Littell's Living Age/Volume 127/Issue 1645/A Song for Galatea

From Wikisource
Jump to navigation Jump to search

A SONG FOR GALATEA.

A doubtful stir, a sound yet not a sound,
Again the stillness, now a whisper breathed
And lost in breathing — now a growing light
And laughter, laughter from the rosy east
With quickening air and music: on they drive.
Riot of nymph and triton — strange sea-beast —
Foam-flashed and shaken jewels: throned o'er all,
Queen of the pomp yet gentlier than a queen.
Fenced from rough sport yet tuned for merry play.
Rides Galatea, fairest maid that charms
The wild-eyed sea-birds, 'tween the sea and sky.

Galatea, here to thee.
Queen of mirth and jollity.
Raise we loud our jocund song.
Shouting with thy triton throng, —
Shouting, as their horns out ring
At the pleasant song we sing, —
Shouting, merry maid, to thee,
Queen of mirth and jollity.
 
Ay, perchance on yonder shore
Acis leads his flock once more,
Stares entranced across the wave,
Hopeful of thy pageant brave.
Ay, perchance — or Polypheme,
Where the mountain torrents stream,
Slow to think and slow to move,
Slowly feels the force of love
Rising through his monstrous frame,
Till his great lips shape thy name,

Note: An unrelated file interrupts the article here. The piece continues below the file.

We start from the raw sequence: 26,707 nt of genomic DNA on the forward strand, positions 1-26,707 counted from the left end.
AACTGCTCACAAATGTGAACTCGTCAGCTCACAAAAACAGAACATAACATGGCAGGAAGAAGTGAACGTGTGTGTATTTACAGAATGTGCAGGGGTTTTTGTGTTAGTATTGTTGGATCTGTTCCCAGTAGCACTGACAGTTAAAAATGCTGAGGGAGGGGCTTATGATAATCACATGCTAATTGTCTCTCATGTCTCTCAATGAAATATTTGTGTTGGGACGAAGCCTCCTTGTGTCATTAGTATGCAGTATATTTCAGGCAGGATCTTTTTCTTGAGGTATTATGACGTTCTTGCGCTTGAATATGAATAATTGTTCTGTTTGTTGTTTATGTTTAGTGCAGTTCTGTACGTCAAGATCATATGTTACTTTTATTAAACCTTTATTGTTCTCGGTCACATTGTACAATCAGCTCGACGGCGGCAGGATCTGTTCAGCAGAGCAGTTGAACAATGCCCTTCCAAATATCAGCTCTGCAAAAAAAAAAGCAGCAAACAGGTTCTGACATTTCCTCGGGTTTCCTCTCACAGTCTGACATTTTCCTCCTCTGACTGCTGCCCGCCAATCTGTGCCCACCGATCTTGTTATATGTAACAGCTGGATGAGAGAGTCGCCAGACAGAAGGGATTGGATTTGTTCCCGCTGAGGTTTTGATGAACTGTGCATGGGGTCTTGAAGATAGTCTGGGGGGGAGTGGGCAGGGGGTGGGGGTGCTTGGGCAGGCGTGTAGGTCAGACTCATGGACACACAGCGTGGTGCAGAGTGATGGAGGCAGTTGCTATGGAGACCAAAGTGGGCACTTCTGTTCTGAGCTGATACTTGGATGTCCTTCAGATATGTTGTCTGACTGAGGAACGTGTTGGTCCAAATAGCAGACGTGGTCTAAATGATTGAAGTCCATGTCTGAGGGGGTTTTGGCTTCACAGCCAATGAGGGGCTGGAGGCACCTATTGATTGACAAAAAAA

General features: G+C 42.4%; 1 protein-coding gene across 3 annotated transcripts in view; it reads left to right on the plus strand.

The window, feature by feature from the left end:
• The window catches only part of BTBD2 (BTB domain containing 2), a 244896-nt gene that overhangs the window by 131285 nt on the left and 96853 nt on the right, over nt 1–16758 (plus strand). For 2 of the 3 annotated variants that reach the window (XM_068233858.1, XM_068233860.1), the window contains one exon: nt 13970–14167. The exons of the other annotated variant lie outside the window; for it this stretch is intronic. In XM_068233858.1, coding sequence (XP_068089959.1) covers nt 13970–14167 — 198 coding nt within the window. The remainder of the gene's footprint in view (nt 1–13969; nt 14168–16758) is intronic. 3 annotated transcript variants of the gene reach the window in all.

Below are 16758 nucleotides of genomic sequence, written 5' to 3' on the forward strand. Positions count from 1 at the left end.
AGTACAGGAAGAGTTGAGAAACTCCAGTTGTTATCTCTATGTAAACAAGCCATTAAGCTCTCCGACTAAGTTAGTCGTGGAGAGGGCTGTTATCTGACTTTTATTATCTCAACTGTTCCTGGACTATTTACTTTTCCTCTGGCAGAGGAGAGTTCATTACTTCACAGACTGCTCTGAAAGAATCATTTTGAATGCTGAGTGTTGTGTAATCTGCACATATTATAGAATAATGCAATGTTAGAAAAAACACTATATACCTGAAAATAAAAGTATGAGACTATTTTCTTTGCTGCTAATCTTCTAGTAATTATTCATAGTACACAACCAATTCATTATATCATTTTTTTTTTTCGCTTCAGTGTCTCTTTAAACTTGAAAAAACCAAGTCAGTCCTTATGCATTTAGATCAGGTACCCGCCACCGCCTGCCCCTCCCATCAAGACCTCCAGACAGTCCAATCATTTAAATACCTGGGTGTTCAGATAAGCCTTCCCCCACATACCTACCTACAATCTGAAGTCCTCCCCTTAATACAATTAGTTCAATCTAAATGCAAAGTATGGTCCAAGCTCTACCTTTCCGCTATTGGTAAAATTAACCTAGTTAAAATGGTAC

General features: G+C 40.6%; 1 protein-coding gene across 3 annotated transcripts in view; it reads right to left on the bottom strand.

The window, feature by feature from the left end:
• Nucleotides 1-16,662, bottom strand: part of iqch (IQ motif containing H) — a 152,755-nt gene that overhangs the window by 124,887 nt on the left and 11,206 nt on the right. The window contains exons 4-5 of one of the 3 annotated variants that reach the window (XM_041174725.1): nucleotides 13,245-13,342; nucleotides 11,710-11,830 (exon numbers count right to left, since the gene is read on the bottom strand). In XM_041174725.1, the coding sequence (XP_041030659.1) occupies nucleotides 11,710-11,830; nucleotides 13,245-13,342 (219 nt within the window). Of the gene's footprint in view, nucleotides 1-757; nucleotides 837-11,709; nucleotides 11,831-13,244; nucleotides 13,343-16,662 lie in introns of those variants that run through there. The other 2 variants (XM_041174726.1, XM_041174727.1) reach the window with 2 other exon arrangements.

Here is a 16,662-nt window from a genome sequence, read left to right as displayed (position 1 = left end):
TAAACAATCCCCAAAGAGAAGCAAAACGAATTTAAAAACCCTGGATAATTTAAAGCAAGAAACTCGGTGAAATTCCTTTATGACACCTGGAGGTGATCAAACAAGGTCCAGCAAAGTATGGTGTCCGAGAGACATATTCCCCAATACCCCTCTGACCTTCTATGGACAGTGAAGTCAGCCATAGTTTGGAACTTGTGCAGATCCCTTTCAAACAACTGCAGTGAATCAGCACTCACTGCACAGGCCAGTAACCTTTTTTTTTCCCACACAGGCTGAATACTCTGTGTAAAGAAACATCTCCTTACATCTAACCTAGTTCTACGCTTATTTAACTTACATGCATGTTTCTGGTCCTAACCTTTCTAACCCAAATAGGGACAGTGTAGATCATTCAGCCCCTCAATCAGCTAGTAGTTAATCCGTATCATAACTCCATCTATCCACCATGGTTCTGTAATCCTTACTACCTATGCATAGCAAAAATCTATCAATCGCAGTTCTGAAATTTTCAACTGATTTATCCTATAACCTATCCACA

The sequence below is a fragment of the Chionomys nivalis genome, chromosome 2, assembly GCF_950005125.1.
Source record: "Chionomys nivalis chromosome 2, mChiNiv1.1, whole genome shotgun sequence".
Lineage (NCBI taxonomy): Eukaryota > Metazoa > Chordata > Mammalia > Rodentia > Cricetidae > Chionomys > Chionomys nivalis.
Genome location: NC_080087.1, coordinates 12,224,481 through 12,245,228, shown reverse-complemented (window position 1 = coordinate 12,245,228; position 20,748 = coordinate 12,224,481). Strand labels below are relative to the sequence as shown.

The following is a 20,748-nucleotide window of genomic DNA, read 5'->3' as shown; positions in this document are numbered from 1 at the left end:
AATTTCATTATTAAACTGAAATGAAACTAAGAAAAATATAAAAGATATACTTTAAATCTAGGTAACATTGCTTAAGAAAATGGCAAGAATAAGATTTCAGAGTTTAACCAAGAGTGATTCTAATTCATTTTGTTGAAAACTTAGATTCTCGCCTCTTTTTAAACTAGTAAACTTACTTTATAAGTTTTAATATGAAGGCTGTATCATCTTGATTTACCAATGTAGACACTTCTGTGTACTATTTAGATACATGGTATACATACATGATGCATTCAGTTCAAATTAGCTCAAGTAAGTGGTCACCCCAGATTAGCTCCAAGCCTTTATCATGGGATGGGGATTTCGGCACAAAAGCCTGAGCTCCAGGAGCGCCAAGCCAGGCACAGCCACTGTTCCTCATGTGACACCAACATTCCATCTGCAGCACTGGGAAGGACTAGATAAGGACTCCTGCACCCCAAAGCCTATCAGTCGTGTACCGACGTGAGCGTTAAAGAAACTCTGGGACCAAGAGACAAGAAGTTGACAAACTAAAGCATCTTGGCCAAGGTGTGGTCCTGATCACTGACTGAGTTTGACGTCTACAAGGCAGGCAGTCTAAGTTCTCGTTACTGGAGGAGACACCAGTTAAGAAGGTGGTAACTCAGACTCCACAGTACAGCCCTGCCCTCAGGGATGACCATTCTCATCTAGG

Galatea, hailing thee
Queen of mirth and jollity.

When young Raphael did stand
Lone on Adriatic strand,
Peering far across the brine.
What saw he save charms of thine?
Turned he from the virgin's face.
From her sweet religious grace,
From the chamber tapestried,
Turned as bridegroom to his bride.
Turned afire with sea-king's mood,
Laughed in glory where he stood
Shouting loud across the sea —
Galatea, fresh and free.
Maiden queen, I paint for thee!

I meseems am Acis now
For one moment's joy, as thou.
Tossing all thy tresses free
To the wild wind's revelry,
Look'st with wide and wayward eyes
Into mine. Before me rise
Pomps and pageants pure and bright.
Mete for Raphael's delight,
When he passed from cloister dim.
Saw thee all in sunshine swim,
Gave his loyal heart to thee.
Queen of light and liberty.

Queen, let me thy presence greet.
Let me plunge to kiss thy feet.
Roll amid thy jocund throng.
Winding shell or shouting song.
Where all day the clear green waves
High above thy shadowed caves
Toss their flying crests in glee.
And the brave breeze fitfully
Bears the goodly smell of brine;
Galatea, make me thine.
Singer of sweet songs to thee,
Queen of light and liberty.

J. R. S..
Blackwood's Magazine.